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Wednesday, March 11, 2015

Moving Pains

 It’s an immutable fact that moving sucks.  
Ask anyone.  Really…ANYONE, and they will confirm this.  

There's the stress over logistics:  how exactly will you transport your belongings from A to B?
Wrangle friends into helping you?  Hmm, how is it that everyone is going to be out of town that very same weekend?  Borrow your cousin's van?  Or, wow, maybe you're ready to be a true adult and actually pay for movers.    

Then there's the seemingly endless process of packing.  Putting everything you own into a box makes it seem as if your belongings have multiplied like rabbits.  Everywhere you turn there is a closet or enclosure full of things calling out to be packed and offering clear evidence to contradict your earlier, optimistic predictions that "we don't really have that much stuff".  

And don't get me started on the frantic, last minute items that remain, lurking, waiting to be discovered as the movers are carrying your possessions out....the crap under the kitchen sink or tucked into corners in the garage, or, strangely enough, an entire cabinet in the kitchen that was somehow missed.  

So, you get yourself transferred somehow, and teetering on the brink of exhaustion, you now have to buck up and start UNpacking.  There are the boxes you packed in the beginning of the process, and their meticulous, carefully wrapped contents.  Then, there are the frantic boxes.  Unlabeled and filled with odd assortments of items thrown into a box, any box.   The entire process is painfully messy and unsettling.  And yet, throughout this adventure, one has to eat, no?  

Sadly, the cookbooks have long been packed up, and there they stay until the bookcase situation can be sorted out.  The kitchen is like a foreign country.  You haven't quite mastered the local dialect and it feels like you need a map to navigate unfamiliar drawers and cabinets.  There's takeout for several days...and that's combined with sandwiches and cold prepared foods, but if you're like me, you can only take so much of that before you start craving a hot, home-cooked meal.  

This is where having an easy pasta recipe up your sleeve proves to be very handy for that first, hot-cooked-meal-in-your-new-home.  In the case of a move four years ago, that pasta recipe was cacio epepe, essentially a version of the favorite children's classic, spaghetti + butter + cheese = comfort.  But I like to think I am a continuously evolving human, and my move a few weeks ago had me craving a different Italian comfort classic:  pasta amatriciana.  Tomatoes, bacon (or pancetta) and hot pepper flakes.  What’s not to love?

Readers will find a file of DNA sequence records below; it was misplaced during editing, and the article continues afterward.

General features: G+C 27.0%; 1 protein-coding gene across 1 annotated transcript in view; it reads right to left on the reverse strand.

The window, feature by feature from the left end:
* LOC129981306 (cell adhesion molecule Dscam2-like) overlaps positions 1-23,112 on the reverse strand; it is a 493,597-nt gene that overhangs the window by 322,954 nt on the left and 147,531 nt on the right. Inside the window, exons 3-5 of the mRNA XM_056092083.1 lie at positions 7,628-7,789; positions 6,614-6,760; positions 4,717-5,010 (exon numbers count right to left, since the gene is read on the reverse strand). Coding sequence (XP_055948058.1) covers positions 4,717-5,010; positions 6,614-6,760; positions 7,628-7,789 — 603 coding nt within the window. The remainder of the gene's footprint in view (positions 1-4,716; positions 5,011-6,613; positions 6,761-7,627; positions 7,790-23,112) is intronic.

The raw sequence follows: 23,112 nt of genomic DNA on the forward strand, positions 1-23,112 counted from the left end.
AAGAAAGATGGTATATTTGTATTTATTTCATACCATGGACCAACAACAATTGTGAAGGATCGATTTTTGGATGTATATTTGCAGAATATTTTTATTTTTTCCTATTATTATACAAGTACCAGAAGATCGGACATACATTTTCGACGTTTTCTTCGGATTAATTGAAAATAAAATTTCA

Bacon and tomatoes genuinely like each other (case in point:  BLT) and in this case, a little zing provided by the pepper flakes makes things interesting.  As soon as I had unpacked the last pan, I got the sauce going and cooked up some spaghetti.  The smell of sizzling onions, garlic and bacon proved to be just the morale booster I needed.  Tumblers of wine were poured.   Packing paper was cleared off the table.  A hot meal was served.  Home at last.


Bucatini Amatriciana
(straight from Mario Batali)
serves 2
2-3 tablespoons extra virgin olive oil
6 oz thick-sliced bacon or a chunk of pancetta, roughly chopped
1/2 red onion, thinly sliced into half-moons
1 clove of garlic, sliced
pinch of red pepper flakes
1 cup canned chopped tomatoes
1/2 lb bucatini or spaghetti
Pecorino-Romano, freshly grated
Salt for the pasta water

1.  Bring a large pot of water to boil and add a couple teaspoons of salt.

2.  In a large saute pan over low heat combine the olive oil, bacon or pancetta, onion, garlic and pepper flakes.  Cook until the onion is softened and most of the bacon fat has rendered, about 12 minutes.
3.  Add the tomatoes and turn up the heat to bring the sauce up to a boil.  Lower the heat to simmer, and let bubble for 6 or 7 minutes.
4.  While the sauce is simmering, cook the pasta until very firm...about a minute less than the package directions and drain.
5.  Add the pasta to the simmering sauce and toss to coat for about a minute.  
6.  Serve in warmed pasta bowls with a shower of grated Pecorino.





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